Feinberg Investigators Showcase Studies at Research Day 2011
|Irena Garic, MPH, clinical research coordinator in the Ken and Ruth Davee Department of Neurology, shared her research related to neurological disorders and pregnancy at the seventh annual Lewis Landsberg Research Day on April 7.
The Research Office at Northwestern University Feinberg School of Medicine hosted its seventh annual Lewis Landsberg Research Day on April 7. To promote faculty and trainee development, the campus-wide event featured a poster session competition with a record 218 submissions from faculty, graduate students, medical students, MD/PhD students, postdoctoral researchers and fellows, and clinical residents and fellows.
“Research Day gives the medical school community an opportunity to celebrate all of the great science that happens here and to pay tribute to one of our central missions,” said Rex Chisholm, PhD, vice dean for scientific affairs and graduate studies. “By learning about other research happening at the medical school, these individuals are also able to connect with potential collaborators.”
Irena Garic, MPH, clinical research coordinator in the Ken and Ruth Davee Department of Neurology, participated in Research Day for the first time this year. Garic showcased her preliminary research, “Patient Awareness and Education Regarding the Relevance of their Neurological Condition to Birth Control and Pregnancy,” performed in collaboration with principal investigator Elizabeth Gerard, MD, assistant professor in the neurology department. The team was thrilled that several colleagues stopped by their poster to ask questions about their work.
“I enjoyed that so many different areas of research were housed under the same roof, and they all found a receptive audience,” Garic said. “My collaboration with Dr. Gerard was a great start to assessing the needs of women in the neurology clinic setting. I look forward to continuing our work and presenting an update at next year’s Research Day.”
|Philip Greenland, MD, Harry W. Dingman Professor of Cardiology, senior associate dean for clinical and translational research, and director of the Northwestern University Clinical and Translational Sciences Institute, was awarded the 2011 Tripartite Legacy Prize and offered the event’s keynote address.
The 2011 Tripartite Legacy Prize, presented annually to the faculty member who has demonstrated excellence in research that emphasizes translational approaches, teaching and mentoring, and leadership, went to Philip Greenland, MD, Harry W. Dingman Professor in Cardiology, senior associate dean for clinical and translational research, and director of the Northwestern University Clinical and Translational Sciences (NUCATS) Institute.
Greenland’s research focuses on three areas: the role of traditional cardiovascular risk factors in long-term risk prediction; cardiovascular disease and risk prediction in women; and the role of cardiovascular imaging, especially coronary calcium measurement, in cardiovascular risk estimation. In his keynote lecture, Greenland touched on past and ongoing efforts in these areas and the overall necessity of research.
Following Greenland’s address, awards in the areas of basic and clinical research were presented to individuals who showcased their work at the event. Winners were chosen by three panels of judges, which were comprised of Feinberg faculty volunteers. The basic science awards went to:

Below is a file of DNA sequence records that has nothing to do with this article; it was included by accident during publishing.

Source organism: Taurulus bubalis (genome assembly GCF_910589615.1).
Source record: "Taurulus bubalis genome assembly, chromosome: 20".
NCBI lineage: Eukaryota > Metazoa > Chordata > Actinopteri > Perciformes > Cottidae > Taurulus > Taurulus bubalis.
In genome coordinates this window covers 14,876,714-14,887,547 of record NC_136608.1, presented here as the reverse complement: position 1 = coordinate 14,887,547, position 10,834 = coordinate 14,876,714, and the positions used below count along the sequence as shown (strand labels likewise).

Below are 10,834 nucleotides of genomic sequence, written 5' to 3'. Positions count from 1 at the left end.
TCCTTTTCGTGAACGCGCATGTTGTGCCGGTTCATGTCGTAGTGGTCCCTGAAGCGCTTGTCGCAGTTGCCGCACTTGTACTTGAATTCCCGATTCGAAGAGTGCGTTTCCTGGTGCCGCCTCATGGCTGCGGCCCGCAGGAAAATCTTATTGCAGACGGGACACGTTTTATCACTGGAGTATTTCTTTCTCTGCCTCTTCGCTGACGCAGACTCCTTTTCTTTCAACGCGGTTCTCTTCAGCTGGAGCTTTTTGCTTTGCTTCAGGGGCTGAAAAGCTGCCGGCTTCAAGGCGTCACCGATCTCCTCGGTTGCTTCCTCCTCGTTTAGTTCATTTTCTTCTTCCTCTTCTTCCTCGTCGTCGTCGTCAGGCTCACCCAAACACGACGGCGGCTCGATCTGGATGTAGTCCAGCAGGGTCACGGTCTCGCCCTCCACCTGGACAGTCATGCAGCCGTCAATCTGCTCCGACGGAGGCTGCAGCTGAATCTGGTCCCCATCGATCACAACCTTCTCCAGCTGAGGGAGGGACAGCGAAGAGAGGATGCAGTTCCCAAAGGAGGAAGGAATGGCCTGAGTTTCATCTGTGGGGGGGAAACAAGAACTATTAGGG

- First place – Susmita Sahoo, PhD, a postdoctoral fellow in the Feinberg Cardiovascular Research Institute, for her research, “Exosomes from Human CD34+ Cells as Novel Mediators of Therapeutic Angiogenesis.”
- Second place â€“ William J. Muller, MD, PhD, assistant professor in the Department of Pediatrics, for his research, “Nectin-1 is a Major Determinant of Disease After Intranasal Herpes Simplex Virus Type 2 Infection of Newborn Mice.”
- Third place â€“ David P. Sullivan, PhD, a postdoctoral research fellow in the Department of Pathology, for his research, “Identification and Characterization of IQGAP1 as an Important Regulator of Transendothelial Migration.”
|Jay Walsh, PhD, vice president for research at Northwestern (left), and Jeff Glassroth, MD, interim dean at Feinberg (right), congratulated the winners of the poster session, who were recognized for their outstanding basic science and clinical research.
Prizes for clinical research were awarded to:
- First place – Norrina B. Allen, PhD, a postdoctoral fellow in the Department of Preventive Medicine, for her research, “Heritability and Genome-wide Association of Ideal Cardiovascular Health: The Framingham Heart Study.”
- Second place – Jami Josefson, MD, assistant professor in the Department of Pediatrics, for her research, “Excessive Gestational Weight Gain in Women Without Gestational Diabetes Mellitus is Associated with Increased Neonatal Fat Mass and Hyperinsulinemia.”
- Third place – Matthew J. Feinstein, a fourth-year medical student, with his research, “Racial Differences in Risks for First Cardiovascular Events and Non-Cardiovascular Death: the Atherosclerosis Risk in Communities Study, the Cardiovascular Health Study, and the Multi-Ethnic Study of Atherosclerosis.”
The Women Faculty Organization also presented awards for outstanding work in basic science and clinical women’s health research. These honors went to:
- Clinical medicine – Jami Josefson, MD (see clinical research awards).
- Basic science – Alok Pant, MD, a gynecologic oncology fellow in the Department of Obstetrics and Gynecology, with his research, “MK2206, A Novel Allosteric Akt Inhibitor, Reverses Progestin Resistance In Endometrial Cancer.”